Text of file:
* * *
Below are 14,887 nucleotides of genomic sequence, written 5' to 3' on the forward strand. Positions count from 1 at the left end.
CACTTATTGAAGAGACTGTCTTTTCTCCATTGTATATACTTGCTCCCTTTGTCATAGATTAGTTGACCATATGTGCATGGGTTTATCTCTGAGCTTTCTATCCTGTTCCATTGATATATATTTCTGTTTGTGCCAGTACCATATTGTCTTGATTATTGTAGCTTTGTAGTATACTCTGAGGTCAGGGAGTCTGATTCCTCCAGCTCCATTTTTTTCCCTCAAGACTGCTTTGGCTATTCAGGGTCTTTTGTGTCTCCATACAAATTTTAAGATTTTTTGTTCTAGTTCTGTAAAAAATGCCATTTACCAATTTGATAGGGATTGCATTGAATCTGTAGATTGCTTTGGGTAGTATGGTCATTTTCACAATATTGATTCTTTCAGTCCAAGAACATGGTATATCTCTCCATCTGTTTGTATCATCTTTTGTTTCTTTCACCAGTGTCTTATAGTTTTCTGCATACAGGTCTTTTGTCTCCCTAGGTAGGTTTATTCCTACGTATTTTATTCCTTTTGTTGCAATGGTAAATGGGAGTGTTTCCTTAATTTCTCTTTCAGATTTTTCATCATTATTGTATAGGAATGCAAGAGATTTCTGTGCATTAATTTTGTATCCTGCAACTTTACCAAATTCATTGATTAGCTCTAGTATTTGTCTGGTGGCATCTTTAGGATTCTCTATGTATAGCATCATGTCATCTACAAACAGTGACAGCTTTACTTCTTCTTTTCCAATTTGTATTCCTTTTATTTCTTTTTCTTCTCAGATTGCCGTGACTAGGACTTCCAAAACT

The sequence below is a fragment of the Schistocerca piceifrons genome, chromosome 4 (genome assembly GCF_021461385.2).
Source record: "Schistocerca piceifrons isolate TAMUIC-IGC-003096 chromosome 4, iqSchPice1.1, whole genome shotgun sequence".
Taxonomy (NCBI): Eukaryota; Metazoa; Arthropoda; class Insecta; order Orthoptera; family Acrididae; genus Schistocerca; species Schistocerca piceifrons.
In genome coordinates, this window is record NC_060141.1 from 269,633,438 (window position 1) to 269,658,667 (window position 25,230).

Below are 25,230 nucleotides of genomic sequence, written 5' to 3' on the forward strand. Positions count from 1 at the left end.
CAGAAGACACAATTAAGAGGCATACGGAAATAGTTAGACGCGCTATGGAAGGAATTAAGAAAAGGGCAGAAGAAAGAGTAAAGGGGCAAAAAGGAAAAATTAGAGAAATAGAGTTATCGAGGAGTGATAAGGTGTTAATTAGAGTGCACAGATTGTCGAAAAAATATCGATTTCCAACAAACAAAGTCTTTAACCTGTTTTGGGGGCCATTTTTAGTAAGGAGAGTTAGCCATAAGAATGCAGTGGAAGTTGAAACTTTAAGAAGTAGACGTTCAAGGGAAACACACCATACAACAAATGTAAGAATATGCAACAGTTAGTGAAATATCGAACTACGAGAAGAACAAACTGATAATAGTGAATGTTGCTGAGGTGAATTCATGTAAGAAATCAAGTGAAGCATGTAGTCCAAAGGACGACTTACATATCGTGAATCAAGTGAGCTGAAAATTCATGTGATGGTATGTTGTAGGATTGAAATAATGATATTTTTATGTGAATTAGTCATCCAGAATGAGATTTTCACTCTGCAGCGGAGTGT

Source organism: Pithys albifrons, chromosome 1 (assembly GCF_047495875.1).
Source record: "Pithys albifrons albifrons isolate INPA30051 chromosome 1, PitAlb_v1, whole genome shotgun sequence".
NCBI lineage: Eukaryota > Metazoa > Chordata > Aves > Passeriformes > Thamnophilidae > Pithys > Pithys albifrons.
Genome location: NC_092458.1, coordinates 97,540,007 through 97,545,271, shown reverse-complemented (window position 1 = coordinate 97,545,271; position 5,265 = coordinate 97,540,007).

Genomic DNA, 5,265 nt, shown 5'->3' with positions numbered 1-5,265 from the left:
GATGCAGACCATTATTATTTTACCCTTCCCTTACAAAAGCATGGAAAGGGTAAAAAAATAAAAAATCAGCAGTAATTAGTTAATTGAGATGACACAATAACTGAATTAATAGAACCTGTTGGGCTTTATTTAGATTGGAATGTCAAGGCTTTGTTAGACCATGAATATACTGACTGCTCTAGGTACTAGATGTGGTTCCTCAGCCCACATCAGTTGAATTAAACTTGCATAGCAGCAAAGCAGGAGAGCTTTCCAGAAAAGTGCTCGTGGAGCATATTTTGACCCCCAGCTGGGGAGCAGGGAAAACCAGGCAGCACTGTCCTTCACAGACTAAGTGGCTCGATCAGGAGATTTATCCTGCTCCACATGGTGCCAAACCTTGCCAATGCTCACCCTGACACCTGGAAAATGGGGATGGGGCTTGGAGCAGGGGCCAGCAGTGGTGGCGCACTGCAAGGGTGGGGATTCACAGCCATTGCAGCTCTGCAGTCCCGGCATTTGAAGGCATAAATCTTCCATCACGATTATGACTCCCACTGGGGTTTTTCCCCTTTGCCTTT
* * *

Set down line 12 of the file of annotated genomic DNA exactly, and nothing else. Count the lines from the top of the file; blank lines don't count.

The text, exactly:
Genome location: NC_092458.1, coordinates 97,540,007 through 97,545,271, shown reverse-complemented (window position 1 = coordinate 97,545,271; position 5,265 = coordinate 97,540,007).